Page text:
The joke ends with the title, say screenwriter Seth Grahame-Smith and star Benjamin Walker
First published on 12 Jul 2012. Updated on 13 Jul 2012.
“We are not a tongue-in-cheek movie,” says Seth Grahame-Smith, author of best-selling mash-up parodies Pride and Prejudice and Zombies and Abraham Lincoln, Vampire Hunter. “We are a muscular, kick-ass action movie, and unapologetically so.”
Based on the ‘secret diaries’ of Abraham Lincoln, the movie adaptation of Grahame-Smith’s novel sticks to the same core idea behind the book: that Lincoln (who, as a child, is witness to his mother’s death by a vampire) leads a superhero existence – Republican by day, and axe-wielding vampire slayer by night.
The film is dark, not comedic, and all-action. Working with Russian-Kazakh director Timur Bekmambetov (Night Watch; Day Watch; Wanted) and producer Tim Burton, Grahame-Smith maintained control over the adaptation of his book as the film’s writer and executive producer. However, there are significant differences to the story, such as new character, vampire lord Adam, played by Rufus Sewell. Checking his ego at the door, it was a shift in creative power for the writer: “I know it sounds cliché but you have to become a team player [when writing for film], so my job was to protect some of the core principles of Lincoln’s legacy, and of the book, but also to invent quite a bit, and to change quite a bit, to fit a [movie] format.”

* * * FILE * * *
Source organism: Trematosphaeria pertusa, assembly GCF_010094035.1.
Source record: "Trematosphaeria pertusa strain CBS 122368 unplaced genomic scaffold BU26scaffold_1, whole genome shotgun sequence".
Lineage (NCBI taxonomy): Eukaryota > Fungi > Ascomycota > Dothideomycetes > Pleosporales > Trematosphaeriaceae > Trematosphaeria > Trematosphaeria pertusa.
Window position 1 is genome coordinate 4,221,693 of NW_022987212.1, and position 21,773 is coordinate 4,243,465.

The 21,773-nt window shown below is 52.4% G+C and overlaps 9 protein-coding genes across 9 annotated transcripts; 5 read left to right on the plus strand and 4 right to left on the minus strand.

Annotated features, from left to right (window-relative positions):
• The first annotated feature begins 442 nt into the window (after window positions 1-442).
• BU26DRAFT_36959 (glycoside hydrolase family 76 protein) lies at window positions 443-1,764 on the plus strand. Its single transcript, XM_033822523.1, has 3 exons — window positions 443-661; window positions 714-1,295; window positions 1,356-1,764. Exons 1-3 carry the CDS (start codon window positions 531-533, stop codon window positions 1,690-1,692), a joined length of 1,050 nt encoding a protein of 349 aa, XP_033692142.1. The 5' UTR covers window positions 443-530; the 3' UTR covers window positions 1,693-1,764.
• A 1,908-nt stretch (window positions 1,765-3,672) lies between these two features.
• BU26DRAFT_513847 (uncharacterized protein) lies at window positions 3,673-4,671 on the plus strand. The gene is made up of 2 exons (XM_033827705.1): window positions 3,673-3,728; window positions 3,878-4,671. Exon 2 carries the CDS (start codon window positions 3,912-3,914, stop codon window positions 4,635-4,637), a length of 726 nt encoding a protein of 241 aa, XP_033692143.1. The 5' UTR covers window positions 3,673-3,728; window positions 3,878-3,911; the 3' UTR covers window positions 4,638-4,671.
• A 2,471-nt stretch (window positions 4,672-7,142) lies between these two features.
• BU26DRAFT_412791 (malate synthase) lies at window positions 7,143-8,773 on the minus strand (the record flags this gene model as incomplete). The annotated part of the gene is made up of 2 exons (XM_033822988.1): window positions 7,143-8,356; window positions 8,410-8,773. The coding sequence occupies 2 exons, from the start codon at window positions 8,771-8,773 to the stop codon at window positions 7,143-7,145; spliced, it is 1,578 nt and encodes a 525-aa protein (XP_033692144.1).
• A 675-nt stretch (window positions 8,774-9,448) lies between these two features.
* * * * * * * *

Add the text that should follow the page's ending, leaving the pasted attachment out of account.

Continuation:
Playing America’s 16th president is relatively unknown actor Benjamin Smith, who hails from Georgia and happens to be married to Meryl Streep’s daughter Mamie Gummer. At 6’3” (1.91m), he’s only an inch shorter than Lincoln was reported to be, and he had the résumé for the job, having played America’s seventh president in Broadway show Bloody Bloody Andrew Jackson. “Timur is a mad scientist; he’s a mad genius,” says Walker. “Tim [Burton] was the curator of the film, he was the one who wanted it initially and protected what was good about the book. Timur, he was the one who really wanted us to do it without flinching, without apologising.”
So when the kids start to believe America’s Civil War was really about a vampire uprising, the blame will have to be pinned on the whole team. With fantasy filmmakers by their side, neither author nor star had cause for concern. “When you have this kind of creative team surrounding you,” says Walker, “your job simply becomes not screwing up. The whole movie is about re-envisioning Lincoln. It’s a period movie that happens to have some vampires in it.” he laughs. “We take it seriously. The joke is in the title, we get it, [but] that’s where it ends and we commit to that.”